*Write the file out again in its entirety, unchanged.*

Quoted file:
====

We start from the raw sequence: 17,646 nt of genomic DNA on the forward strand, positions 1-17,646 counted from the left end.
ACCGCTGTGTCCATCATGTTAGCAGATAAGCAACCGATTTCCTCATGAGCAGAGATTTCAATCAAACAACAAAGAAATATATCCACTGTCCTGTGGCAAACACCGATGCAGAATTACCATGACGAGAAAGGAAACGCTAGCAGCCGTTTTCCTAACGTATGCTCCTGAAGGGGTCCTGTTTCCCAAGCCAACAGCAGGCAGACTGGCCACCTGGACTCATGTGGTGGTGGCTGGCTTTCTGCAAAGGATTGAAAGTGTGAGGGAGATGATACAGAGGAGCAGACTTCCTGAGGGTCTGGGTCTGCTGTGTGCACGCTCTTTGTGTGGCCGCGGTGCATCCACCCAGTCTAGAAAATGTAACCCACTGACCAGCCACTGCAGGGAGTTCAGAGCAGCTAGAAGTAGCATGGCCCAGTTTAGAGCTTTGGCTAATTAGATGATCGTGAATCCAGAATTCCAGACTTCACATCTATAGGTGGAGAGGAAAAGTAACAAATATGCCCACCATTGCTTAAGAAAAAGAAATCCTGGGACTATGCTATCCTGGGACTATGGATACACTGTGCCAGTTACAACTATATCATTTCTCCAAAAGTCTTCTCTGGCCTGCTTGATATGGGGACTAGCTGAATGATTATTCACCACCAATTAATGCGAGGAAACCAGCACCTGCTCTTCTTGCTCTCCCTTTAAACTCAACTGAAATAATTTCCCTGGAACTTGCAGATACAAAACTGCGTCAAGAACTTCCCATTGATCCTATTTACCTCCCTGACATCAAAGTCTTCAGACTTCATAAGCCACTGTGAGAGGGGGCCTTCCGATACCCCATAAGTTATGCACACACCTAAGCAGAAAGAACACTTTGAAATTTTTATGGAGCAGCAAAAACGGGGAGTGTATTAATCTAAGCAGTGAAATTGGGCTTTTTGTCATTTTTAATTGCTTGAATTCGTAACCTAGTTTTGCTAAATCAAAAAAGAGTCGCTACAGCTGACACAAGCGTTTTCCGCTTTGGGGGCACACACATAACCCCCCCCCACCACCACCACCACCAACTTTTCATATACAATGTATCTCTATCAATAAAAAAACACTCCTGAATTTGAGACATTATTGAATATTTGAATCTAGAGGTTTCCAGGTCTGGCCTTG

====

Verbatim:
We start from the raw sequence: 17,646 nt of genomic DNA on the forward strand, positions 1-17,646 counted from the left end.
ACCGCTGTGTCCATCATGTTAGCAGATAAGCAACCGATTTCCTCATGAGCAGAGATTTCAATCAAACAACAAAGAAATATATCCACTGTCCTGTGGCAAACACCGATGCAGAATTACCATGACGAGAAAGGAAACGCTAGCAGCCGTTTTCCTAACGTATGCTCCTGAAGGGGTCCTGTTTCCCAAGCCAACAGCAGGCAGACTGGCCACCTGGACTCATGTGGTGGTGGCTGGCTTTCTGCAAAGGATTGAAAGTGTGAGGGAGATGATACAGAGGAGCAGACTTCCTGAGGGTCTGGGTCTGCTGTGTGCACGCTCTTTGTGTGGCCGCGGTGCATCCACCCAGTCTAGAAAATGTAACCCACTGACCAGCCACTGCAGGGAGTTCAGAGCAGCTAGAAGTAGCATGGCCCAGTTTAGAGCTTTGGCTAATTAGATGATCGTGAATCCAGAATTCCAGACTTCACATCTATAGGTGGAGAGGAAAAGTAACAAATATGCCCACCATTGCTTAAGAAAAAGAAATCCTGGGACTATGCTATCCTGGGACTATGGATACACTGTGCCAGTTACAACTATATCATTTCTCCAAAAGTCTTCTCTGGCCTGCTTGATATGGGGACTAGCTGAATGATTATTCACCACCAATTAATGCGAGGAAACCAGCACCTGCTCTTCTTGCTCTCCCTTTAAACTCAACTGAAATAATTTCCCTGGAACTTGCAGATACAAAACTGCGTCAAGAACTTCCCATTGATCCTATTTACCTCCCTGACATCAAAGTCTTCAGACTTCATAAGCCACTGTGAGAGGGGGCCTTCCGATACCCCATAAGTTATGCACACACCTAAGCAGAAAGAACACTTTGAAATTTTTATGGAGCAGCAAAAACGGGGAGTGTATTAATCTAAGCAGTGAAATTGGGCTTTTTGTCATTTTTAATTGCTTGAATTCGTAACCTAGTTTTGCTAAATCAAAAAAGAGTCGCTACAGCTGACACAAGCGTTTTCCGCTTTGGGGGCACACACATAACCCCCCCCCACCACCACCACCACCAACTTTTCATATACAATGTATCTCTATCAATAAAAAAACACTCCTGAATTTGAGACATTATTGAATATTTGAATCTAGAGGTTTCCAGGTCTGGCCTTG